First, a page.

“Our Barrio, our monument…we are working toward imagining and reimagining what monuments mean to us and the spaces of gathering that we want to create.”
–Imelda G. Cortez, La Doce
To contest gentrification in a major urban center within the US-Mexico borderlands, La Doce envisions flipping notions of who is honored with monuments—from heroic mythical figures to local residents—through the creation of a new blueprint for recognition. Led by a team of artists, educators, and civic officials, La Doce convened workshops, walking tours, mapping exercises, and street festivals as public displays of belonging. They summoned frameworks of public memory making, community land trust building, and economic development as forces for ensuring an enduring presence in barrio neighborhood spaces in Tucson.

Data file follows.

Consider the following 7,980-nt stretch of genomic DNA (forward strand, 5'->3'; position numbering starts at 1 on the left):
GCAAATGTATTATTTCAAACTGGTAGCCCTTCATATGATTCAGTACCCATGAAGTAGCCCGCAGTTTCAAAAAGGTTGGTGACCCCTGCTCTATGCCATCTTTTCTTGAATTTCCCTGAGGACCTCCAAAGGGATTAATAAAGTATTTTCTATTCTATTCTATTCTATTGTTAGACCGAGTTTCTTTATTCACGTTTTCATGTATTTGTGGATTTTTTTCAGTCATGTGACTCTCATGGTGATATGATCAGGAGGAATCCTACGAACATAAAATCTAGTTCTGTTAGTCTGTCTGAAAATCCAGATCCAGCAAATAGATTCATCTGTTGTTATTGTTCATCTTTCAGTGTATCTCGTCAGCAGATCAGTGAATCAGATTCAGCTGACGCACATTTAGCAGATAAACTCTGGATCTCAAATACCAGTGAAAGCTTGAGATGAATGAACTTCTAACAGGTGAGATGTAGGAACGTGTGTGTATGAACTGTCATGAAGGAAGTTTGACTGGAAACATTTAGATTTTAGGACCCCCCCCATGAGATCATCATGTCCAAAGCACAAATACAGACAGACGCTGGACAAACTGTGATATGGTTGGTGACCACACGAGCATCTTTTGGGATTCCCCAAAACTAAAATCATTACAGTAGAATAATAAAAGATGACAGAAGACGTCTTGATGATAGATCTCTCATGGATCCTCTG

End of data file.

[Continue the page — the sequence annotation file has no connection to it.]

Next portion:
The central physical intervention of their Re:Generation project was the activation of an underutilized park through tactical urbanism and human-centered design. Working in mosaics, and with collaborators across generations, the La Doce team co-created a vibrant community space in response to much missed plazas of Central and South America and the Caribbean, which works to connect residents from a diversity of backgrounds to their heritage and to one another.
Team members include: Imelda G. Cortez, Vanessa Cordova, Claudio Rodriguez, Nelda Liliana Ruiz Calles, Lane Santa Cruz, and Carlos Valenzuela.
Local Partner Organization: Southwest Folklife Alliance, Inc.